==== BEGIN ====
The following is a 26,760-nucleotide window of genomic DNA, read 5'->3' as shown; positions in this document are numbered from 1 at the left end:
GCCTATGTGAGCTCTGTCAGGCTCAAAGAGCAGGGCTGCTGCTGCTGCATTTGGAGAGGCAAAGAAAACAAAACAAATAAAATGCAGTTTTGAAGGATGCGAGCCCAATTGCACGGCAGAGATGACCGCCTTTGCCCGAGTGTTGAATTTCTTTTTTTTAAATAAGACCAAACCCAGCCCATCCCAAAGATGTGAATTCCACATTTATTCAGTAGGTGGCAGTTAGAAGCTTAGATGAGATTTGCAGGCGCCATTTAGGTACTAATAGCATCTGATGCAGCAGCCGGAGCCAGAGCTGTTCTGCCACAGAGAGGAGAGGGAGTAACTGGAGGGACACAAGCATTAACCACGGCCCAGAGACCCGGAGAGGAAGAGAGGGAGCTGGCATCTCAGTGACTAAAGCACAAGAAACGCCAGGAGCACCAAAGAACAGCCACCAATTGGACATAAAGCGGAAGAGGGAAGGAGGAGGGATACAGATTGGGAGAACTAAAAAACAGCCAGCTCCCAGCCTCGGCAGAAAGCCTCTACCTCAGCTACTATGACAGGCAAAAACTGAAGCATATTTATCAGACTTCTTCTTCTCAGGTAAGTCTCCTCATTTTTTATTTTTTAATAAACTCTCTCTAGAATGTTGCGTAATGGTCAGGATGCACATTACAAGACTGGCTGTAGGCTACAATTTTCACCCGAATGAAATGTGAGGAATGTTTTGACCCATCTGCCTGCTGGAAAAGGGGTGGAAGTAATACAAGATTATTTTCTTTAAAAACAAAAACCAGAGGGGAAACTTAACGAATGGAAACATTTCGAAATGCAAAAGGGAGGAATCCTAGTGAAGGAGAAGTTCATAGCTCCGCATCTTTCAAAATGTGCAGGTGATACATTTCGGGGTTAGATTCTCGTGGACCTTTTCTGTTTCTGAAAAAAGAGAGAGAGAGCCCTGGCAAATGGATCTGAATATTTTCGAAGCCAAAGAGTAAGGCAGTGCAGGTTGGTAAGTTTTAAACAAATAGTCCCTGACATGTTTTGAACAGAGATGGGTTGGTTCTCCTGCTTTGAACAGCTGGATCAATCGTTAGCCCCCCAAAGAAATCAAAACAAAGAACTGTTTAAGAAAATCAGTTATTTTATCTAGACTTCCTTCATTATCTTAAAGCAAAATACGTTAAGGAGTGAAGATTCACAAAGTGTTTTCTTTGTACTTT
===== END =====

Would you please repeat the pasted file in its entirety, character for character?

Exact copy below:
The following is a 26,760-nucleotide window of genomic DNA, read 5'->3' as shown; positions in this document are numbered from 1 at the left end:
GCCTATGTGAGCTCTGTCAGGCTCAAAGAGCAGGGCTGCTGCTGCTGCATTTGGAGAGGCAAAGAAAACAAAACAAATAAAATGCAGTTTTGAAGGATGCGAGCCCAATTGCACGGCAGAGATGACCGCCTTTGCCCGAGTGTTGAATTTCTTTTTTTTAAATAAGACCAAACCCAGCCCATCCCAAAGATGTGAATTCCACATTTATTCAGTAGGTGGCAGTTAGAAGCTTAGATGAGATTTGCAGGCGCCATTTAGGTACTAATAGCATCTGATGCAGCAGCCGGAGCCAGAGCTGTTCTGCCACAGAGAGGAGAGGGAGTAACTGGAGGGACACAAGCATTAACCACGGCCCAGAGACCCGGAGAGGAAGAGAGGGAGCTGGCATCTCAGTGACTAAAGCACAAGAAACGCCAGGAGCACCAAAGAACAGCCACCAATTGGACATAAAGCGGAAGAGGGAAGGAGGAGGGATACAGATTGGGAGAACTAAAAAACAGCCAGCTCCCAGCCTCGGCAGAAAGCCTCTACCTCAGCTACTATGACAGGCAAAAACTGAAGCATATTTATCAGACTTCTTCTTCTCAGGTAAGTCTCCTCATTTTTTATTTTTTAATAAACTCTCTCTAGAATGTTGCGTAATGGTCAGGATGCACATTACAAGACTGGCTGTAGGCTACAATTTTCACCCGAATGAAATGTGAGGAATGTTTTGACCCATCTGCCTGCTGGAAAAGGGGTGGAAGTAATACAAGATTATTTTCTTTAAAAACAAAAACCAGAGGGGAAACTTAACGAATGGAAACATTTCGAAATGCAAAAGGGAGGAATCCTAGTGAAGGAGAAGTTCATAGCTCCGCATCTTTCAAAATGTGCAGGTGATACATTTCGGGGTTAGATTCTCGTGGACCTTTTCTGTTTCTGAAAAAAGAGAGAGAGAGCCCTGGCAAATGGATCTGAATATTTTCGAAGCCAAAGAGTAAGGCAGTGCAGGTTGGTAAGTTTTAAACAAATAGTCCCTGACATGTTTTGAACAGAGATGGGTTGGTTCTCCTGCTTTGAACAGCTGGATCAATCGTTAGCCCCCCAAAGAAATCAAAACAAAGAACTGTTTAAGAAAATCAGTTATTTTATCTAGACTTCCTTCATTATCTTAAAGCAAAATACGTTAAGGAGTGAAGATTCACAAAGTGTTTTCTTTGTACTTT